SPECIAL REPORT: Kohoutek: Comet of the Century

  • Share
  • Read Later

(7 of 10)

The early discovery meant that Kohoutek was not only intrinsically brighter than Halley's comet but probably quite large. Astronomer Elizabeth Roemer, of the University of Arizona, estimates that Kohoutek's nucleus is about 25 miles in diameter, far larger than most comets, probably including Halley's. Other astronomers calculate that Kohoutek weighs about 1 trillion tons. But size is not Kohoutek's only distinction. It will pass within 13 million miles of the sun. That close flyby, well within the orbit of Mercury, should make for a dazzling interaction between sun and comet. Perhaps most important of all, astronomers describe it as a "dirty" comet, one with an outer layer of dust that has probably never been stripped off by solar heating. That layer may prevent the comet from becoming as bright as originally predicted. But it also means that Kohoutek may be a "virgin," making its very first visit to the hot inner sanctum near the sun. That will give scientists an opportunity to study at close hand the structure of material that has never been heated, and thus is largely unchanged from its primordial state.

Because Kohoutek was spotted much earlier than most new comets, astronomers have had an exceptionally long lead time to prepare for a thorough examination. They are taking full advantage of the opportunity. In addition to the conventional telescopes of every size and variety that will be following the comet, NASA'S big radio telescope in the Mojave Desert will be aimed at Kohoutek in an attempt to bounce radar signals off the comet's nucleus (those echoes may tell scientists more about the size and character of the nucleus). M.I.T.'s Haystack Radio Observatory will try a similar experiment in reverse: it will study radio waves from a far-off radio source (possibly a quasar) after they pass through the comet's tail, in hopes of finding the spectral "signatures" of water or ammonia. If they succeed, the M.I.T. astronomers will have gone a long way toward confirming Whipple's icy-snowball theory.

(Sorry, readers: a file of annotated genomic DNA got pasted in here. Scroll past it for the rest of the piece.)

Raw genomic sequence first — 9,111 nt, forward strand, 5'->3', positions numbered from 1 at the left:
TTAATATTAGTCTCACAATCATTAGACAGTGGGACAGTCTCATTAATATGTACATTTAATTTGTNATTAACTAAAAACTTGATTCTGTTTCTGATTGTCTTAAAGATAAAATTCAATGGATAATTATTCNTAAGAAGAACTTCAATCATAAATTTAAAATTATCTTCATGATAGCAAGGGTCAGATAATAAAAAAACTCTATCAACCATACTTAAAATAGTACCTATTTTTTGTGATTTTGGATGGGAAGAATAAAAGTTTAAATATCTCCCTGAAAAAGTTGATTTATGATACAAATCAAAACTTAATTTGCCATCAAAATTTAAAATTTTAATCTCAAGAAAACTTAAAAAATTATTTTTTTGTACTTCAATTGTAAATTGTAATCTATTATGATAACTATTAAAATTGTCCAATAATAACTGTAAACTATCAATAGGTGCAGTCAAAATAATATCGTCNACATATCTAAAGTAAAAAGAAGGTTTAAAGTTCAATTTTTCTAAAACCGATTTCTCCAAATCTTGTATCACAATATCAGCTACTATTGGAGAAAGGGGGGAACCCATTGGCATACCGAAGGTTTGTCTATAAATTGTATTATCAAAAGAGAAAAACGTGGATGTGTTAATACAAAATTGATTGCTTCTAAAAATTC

Much work will be conducted under the aegis of NASA'S Operation Kohoutek, directed by Astronomer Stephen P. Maran. Involving hundreds of scientists and millions of dollars in hardware, the observations will be largely made from above the atmosphere, which blocks out the ultraviolet and infrared frequencies useful in gathering data about the comet's composition and structure. At least five sounding rockets and two balloons will be launched to view Kohoutek. The comet will also be chased by two highflying, instrument-crammed jets. Other information will be gathered by Copernicus, NASA'S orbiting astronomical observatory, and OSO7 (for Orbiting Solar Observatory). The Venus-and Mercury-bound Mariner 10 may be used to take high-resolution TV pictures of the comet, while either Pioneer 6 or Pioneer 8, both of which are orbiting the sun, try to determine the density of the comet's tail by probing it with radio signals.

  1. 1
  2. 2
  3. 3
  4. 4
  5. 5
  6. 6
  7. 7
  8. 8
  9. 9
  10. 10